For example, let’s say you currently owe $100,000 in principal balance on your current mortgage, and you qualify to refinance for a $150,000 cash-out refinance mortgage.
In this case, your refinancing lender would pay off your existing mortgage, create a new $150,000 mortgage, and give you the $50,000 difference in cash (minus any closing costs).
This effectively increases your loan amount, and cash-out refinances usually have higher interest rates than a conventional refinance. That means you’ll likely pay more interest over time, pay a higher monthly payment, and/or pay on your mortgage for a longer period of time.
So, why would you want to do a cash-out refinance? Here are a few reasons it might make sense.
Cash-out refinance to consolidate or pay off debt
If you have a lot of debt — particularly high-interest debt like credit cards or student loans — and you’re unable to pay it off with your existing savings or cash flow, you might consider a cash-out refinance to pay it off.
The main reason you’d want to do this is because mortgage rates are typically much, much lower than other types of interest rates (namely credit cards). By doing a cash-out refinance, you can convert the equity in your home into cash to pay off the high-interest debt.
This effectively acts as an interest rate swap, where you’re dramatically reducing a high interest rate into a lower interest rate without increasing the amount of debt you owe. Over time, you’ll save a lot of money in interest and likely pay off your debt sooner since you’ll be able to pay down more principal instead of interest.
The added benefit is that this will also help consolidate your debt, so you’ll have fewer accounts to keep track of and fewer bills to pay each month.
It is important to note, though, that a cash-out refinance is still a loan. The only way to make it work in your favor is to make sure you don’t rack up new high-interest debt after the cash-out refinance.
If this happens, you’ll still have the additional debt that’s been added to your mortgage, less equity in your home, a higher monthly mortgage payment, and additional high-interest debt. This will ultimately make it even more difficult to get back on the right financial path.
Refinancing unsecured debt (e.g., credit card) into secured debt (e.g., mortgage) only makes sense when you have the financial stability to afford the higher mortgage payment. The potential consequences for not being able to make credit card payments (i.e., a drop in your credit score) are far less than not being able to make your mortgage payment (i.e., losing your home in the foreclosure process).
Cash-out refinance for home improvements or major expense
Whether it’s an expensive, unexpected home repair or a planned renovation, you may choose a cash-out refinance to fund your project and invest in your home.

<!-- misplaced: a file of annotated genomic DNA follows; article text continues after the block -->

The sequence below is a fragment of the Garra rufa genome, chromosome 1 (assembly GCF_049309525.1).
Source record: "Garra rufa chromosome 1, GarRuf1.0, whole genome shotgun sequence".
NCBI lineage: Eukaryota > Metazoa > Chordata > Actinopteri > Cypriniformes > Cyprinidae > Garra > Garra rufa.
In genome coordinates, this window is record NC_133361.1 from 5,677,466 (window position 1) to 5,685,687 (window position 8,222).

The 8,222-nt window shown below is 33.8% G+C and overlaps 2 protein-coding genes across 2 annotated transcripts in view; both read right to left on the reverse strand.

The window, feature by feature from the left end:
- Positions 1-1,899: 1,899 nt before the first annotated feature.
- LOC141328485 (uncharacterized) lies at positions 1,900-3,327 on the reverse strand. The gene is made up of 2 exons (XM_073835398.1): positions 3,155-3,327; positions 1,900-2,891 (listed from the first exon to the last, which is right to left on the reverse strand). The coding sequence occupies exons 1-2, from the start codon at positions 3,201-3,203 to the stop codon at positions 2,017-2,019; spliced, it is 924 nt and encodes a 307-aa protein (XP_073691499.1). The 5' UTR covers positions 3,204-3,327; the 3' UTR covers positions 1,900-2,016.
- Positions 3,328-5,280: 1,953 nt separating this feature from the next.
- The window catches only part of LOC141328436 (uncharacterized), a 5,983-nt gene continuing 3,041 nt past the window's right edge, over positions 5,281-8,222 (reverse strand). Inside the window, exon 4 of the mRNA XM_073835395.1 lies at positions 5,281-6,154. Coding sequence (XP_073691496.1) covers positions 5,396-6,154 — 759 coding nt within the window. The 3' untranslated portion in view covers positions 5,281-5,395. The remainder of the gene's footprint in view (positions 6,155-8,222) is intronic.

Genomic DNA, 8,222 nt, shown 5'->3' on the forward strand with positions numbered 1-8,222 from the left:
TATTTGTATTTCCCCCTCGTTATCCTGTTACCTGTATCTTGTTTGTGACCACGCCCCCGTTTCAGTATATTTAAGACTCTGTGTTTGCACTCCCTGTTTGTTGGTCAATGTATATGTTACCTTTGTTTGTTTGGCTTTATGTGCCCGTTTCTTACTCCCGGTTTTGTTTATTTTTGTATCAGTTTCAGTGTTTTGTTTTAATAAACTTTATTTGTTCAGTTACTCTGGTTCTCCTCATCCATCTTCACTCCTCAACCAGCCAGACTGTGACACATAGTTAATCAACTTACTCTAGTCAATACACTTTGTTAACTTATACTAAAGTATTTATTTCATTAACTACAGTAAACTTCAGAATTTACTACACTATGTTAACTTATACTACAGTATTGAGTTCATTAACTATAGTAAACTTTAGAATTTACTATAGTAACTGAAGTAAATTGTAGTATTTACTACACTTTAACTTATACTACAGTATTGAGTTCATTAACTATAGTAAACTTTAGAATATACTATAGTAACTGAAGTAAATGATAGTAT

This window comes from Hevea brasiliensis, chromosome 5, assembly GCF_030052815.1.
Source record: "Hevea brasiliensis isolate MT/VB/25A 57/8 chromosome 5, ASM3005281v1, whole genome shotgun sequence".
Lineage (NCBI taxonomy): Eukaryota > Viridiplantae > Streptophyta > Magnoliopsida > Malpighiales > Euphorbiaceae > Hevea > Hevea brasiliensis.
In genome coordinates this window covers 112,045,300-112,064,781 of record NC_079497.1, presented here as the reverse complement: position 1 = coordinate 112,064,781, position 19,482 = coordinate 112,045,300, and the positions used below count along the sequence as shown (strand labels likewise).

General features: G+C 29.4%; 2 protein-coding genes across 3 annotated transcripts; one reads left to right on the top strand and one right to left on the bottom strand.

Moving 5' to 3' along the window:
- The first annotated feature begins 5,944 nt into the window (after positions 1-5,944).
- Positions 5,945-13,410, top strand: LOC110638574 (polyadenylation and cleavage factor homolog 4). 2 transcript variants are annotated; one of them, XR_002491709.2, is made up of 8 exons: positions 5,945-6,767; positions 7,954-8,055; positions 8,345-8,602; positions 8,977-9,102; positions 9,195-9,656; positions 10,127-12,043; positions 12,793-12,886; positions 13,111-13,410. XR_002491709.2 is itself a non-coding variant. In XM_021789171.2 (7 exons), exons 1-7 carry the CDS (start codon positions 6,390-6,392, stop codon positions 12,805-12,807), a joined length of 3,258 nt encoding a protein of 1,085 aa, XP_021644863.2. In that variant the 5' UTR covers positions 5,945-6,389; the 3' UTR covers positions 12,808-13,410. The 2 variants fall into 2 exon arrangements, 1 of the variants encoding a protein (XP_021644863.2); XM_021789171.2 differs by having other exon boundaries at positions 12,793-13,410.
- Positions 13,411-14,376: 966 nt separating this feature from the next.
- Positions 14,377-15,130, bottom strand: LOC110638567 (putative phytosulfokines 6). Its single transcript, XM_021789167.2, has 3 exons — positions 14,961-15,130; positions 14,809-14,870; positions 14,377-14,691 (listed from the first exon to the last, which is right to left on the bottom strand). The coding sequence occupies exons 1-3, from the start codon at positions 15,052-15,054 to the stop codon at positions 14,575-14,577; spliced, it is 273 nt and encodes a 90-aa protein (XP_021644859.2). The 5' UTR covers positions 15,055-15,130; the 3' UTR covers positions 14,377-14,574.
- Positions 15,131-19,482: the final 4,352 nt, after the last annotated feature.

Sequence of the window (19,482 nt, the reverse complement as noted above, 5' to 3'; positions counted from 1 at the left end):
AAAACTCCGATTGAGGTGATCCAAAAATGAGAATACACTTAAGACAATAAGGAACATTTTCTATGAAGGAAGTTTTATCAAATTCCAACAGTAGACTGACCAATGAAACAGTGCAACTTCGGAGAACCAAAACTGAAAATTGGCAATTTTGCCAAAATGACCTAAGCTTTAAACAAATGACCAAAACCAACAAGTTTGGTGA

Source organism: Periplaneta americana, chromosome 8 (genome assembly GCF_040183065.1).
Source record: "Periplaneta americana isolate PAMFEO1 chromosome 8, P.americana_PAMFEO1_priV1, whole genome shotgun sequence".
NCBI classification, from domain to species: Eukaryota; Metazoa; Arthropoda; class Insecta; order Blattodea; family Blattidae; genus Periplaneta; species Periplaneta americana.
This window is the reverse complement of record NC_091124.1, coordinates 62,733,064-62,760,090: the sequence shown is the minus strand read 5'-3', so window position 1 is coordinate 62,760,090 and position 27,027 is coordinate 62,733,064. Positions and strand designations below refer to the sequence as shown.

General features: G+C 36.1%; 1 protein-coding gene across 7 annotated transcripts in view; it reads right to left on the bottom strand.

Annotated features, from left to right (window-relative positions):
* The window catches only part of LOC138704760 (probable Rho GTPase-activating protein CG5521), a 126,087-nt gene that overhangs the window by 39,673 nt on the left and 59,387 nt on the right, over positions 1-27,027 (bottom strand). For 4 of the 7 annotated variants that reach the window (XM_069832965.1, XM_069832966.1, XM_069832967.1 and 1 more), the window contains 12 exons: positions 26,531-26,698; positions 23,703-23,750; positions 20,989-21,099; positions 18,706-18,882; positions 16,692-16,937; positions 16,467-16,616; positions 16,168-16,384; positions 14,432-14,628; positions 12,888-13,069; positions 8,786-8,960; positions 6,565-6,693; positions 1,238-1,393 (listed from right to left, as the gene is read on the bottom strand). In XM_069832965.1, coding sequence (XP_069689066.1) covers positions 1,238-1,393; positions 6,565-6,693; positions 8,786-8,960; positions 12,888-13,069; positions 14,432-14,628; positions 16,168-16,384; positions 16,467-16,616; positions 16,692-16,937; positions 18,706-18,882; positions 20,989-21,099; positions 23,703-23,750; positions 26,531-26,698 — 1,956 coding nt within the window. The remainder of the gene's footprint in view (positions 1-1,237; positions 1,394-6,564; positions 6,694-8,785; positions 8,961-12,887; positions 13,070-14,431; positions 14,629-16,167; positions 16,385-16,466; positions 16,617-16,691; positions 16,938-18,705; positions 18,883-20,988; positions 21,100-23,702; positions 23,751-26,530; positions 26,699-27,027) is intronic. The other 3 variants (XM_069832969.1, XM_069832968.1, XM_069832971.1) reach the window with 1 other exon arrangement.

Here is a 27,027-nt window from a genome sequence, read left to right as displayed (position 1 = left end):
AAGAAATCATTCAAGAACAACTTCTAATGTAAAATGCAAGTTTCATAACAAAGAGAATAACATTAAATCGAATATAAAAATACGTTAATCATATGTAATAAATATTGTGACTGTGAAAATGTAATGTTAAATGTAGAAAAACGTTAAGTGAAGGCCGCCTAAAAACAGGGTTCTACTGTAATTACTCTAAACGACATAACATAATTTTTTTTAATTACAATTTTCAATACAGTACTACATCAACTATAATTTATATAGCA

If you don’t have the money saved up or cash flow to support these projects in full, a cash-out refinance is likely a better option than a personal loan or credit card, which typically come with higher interest rates than mortgages.
An added benefit is that investments in your home usually add value to it. So when it comes time to sell, you may be able to recoup your costs (and then some).
That said, you’ll want to make sure the amount of cash you receive is worth the amount it’ll cost to refinance and aligns closely with the cost of your home project.
Beyond home projects, you may want to access the equity in your home to cover other major expenses, like a wedding or pay for your child's education. The interest rate on your mortgage is likely to be much lower than other lending sources, like personal loans, credit cards, or student loans.
Cash-out refinance to save more for retirement
It may sound counterintuitive at first, but sometimes it’s a good idea to do a cash-out refinance and use the equity in your home to save more for retirement.
There’s a big opportunity cost that comes with paying a mortgage, and it’s important to balance the rate at which you pay down your mortgage with the rate you could be investing into your retirement savings.
If you’re a young professional and you’re not currently maxing out your 401(k) or Roth IRA, a cash-out refinance might make a lot of sense, especially if your monthly cash flow allows you to manage a higher mortgage payment.
In recent history, the rate of return on retirement investments have been notably higher than mortgage interest rates. When this is the case, the money you invest from your cash-out refinance will grow (and compound) more quickly than the additional interest on your refinanced mortgage.
The sooner you start to save and invest, the sooner you’ll start building and taking advantage of compounding interest.
But remember, a cash-out refinance will almost certainly increase your monthly payment and the amount of interest you will pay. It’s only worth doing if your cash flow can support the higher monthly payment. Otherwise, you’ll be putting yourself at risk of losing your home if you’re unable to afford the new payment.
How much does it cost to refinance your mortgage?
Just like your original mortgage, refinancing comes with associated closing costs. While the specific expenses can vary from person to person, market to market, and lender to lender, you can expect to pay anywhere between 3% to 6% of the remaining principal on your mortgage in closing costs.